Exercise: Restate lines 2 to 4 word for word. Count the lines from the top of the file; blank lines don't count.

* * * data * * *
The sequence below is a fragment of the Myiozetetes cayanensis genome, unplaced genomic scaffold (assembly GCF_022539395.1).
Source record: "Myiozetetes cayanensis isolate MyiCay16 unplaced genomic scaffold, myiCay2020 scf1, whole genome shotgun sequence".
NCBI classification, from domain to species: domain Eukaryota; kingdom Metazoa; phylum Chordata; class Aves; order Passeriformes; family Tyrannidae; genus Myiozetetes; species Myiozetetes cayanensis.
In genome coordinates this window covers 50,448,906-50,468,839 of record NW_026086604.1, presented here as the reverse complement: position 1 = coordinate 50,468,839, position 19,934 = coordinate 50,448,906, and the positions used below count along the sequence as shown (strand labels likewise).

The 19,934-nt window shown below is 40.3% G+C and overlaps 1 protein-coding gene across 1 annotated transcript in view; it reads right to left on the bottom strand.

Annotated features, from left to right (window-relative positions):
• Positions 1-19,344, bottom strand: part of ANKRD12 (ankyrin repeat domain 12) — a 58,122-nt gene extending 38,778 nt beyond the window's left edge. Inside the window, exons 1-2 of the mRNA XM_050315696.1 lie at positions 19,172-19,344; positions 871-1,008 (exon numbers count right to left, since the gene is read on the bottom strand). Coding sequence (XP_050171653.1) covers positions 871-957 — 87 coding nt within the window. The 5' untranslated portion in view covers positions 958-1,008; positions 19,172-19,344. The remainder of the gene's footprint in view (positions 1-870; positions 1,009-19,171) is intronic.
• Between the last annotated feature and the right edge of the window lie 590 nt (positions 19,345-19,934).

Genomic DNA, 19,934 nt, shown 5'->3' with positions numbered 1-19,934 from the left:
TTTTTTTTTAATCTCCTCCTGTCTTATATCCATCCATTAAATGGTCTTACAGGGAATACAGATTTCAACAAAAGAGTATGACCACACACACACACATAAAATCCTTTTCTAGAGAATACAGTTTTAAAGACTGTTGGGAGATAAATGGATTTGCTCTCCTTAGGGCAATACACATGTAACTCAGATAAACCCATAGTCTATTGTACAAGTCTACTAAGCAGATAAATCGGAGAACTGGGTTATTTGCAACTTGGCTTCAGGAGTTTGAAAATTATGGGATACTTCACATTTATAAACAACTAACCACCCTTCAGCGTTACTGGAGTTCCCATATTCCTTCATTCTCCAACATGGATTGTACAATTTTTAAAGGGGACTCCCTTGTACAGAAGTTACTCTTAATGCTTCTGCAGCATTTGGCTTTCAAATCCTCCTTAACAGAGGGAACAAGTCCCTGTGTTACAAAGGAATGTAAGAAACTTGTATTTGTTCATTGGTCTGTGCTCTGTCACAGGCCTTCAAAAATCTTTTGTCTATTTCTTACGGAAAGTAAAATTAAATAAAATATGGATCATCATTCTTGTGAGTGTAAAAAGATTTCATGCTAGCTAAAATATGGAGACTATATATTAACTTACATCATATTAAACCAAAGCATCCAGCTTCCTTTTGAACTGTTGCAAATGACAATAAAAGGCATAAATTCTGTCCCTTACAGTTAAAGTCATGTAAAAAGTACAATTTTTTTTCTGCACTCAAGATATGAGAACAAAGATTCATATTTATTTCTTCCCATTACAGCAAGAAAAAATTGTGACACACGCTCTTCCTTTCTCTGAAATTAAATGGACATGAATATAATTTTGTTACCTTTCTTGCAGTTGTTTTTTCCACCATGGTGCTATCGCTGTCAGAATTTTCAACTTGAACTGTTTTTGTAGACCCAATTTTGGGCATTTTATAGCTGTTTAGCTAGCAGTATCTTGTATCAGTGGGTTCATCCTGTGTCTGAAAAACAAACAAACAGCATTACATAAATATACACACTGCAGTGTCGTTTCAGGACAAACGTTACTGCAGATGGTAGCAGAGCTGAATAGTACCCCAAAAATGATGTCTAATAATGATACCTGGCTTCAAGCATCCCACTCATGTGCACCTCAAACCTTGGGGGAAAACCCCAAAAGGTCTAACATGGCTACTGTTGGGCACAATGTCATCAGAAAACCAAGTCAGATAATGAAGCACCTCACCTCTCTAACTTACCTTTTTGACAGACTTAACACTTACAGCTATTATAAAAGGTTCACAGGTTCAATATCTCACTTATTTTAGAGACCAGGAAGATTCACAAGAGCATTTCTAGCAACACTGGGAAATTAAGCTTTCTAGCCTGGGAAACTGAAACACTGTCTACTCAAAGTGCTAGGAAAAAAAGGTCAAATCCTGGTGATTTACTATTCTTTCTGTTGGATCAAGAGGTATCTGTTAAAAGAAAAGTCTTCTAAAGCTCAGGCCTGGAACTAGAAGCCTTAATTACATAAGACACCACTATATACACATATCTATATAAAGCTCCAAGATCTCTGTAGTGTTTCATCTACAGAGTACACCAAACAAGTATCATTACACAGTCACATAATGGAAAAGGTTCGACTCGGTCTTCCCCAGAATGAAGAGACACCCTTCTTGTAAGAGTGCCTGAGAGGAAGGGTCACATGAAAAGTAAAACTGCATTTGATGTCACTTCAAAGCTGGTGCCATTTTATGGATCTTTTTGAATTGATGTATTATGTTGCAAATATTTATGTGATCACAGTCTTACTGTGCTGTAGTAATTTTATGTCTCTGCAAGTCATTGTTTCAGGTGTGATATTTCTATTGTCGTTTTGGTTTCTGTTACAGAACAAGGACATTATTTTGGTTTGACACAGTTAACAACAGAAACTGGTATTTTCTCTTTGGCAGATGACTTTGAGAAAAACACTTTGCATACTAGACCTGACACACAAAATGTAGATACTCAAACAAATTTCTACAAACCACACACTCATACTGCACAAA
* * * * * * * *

Source record: "Myiozetetes cayanensis isolate MyiCay16 unplaced genomic scaffold, myiCay2020 scf1, whole genome shotgun sequence".
NCBI classification, from domain to species: domain Eukaryota; kingdom Metazoa; phylum Chordata; class Aves; order Passeriformes; family Tyrannidae; genus Myiozetetes; species Myiozetetes cayanensis.
In genome coordinates this window covers 50,448,906-50,468,839 of record NW_026086604.1, presented here as the reverse complement: position 1 = coordinate 50,468,839, position 19,934 = coordinate 50,448,906, and the positions used below count along the sequence as shown (strand labels likewise).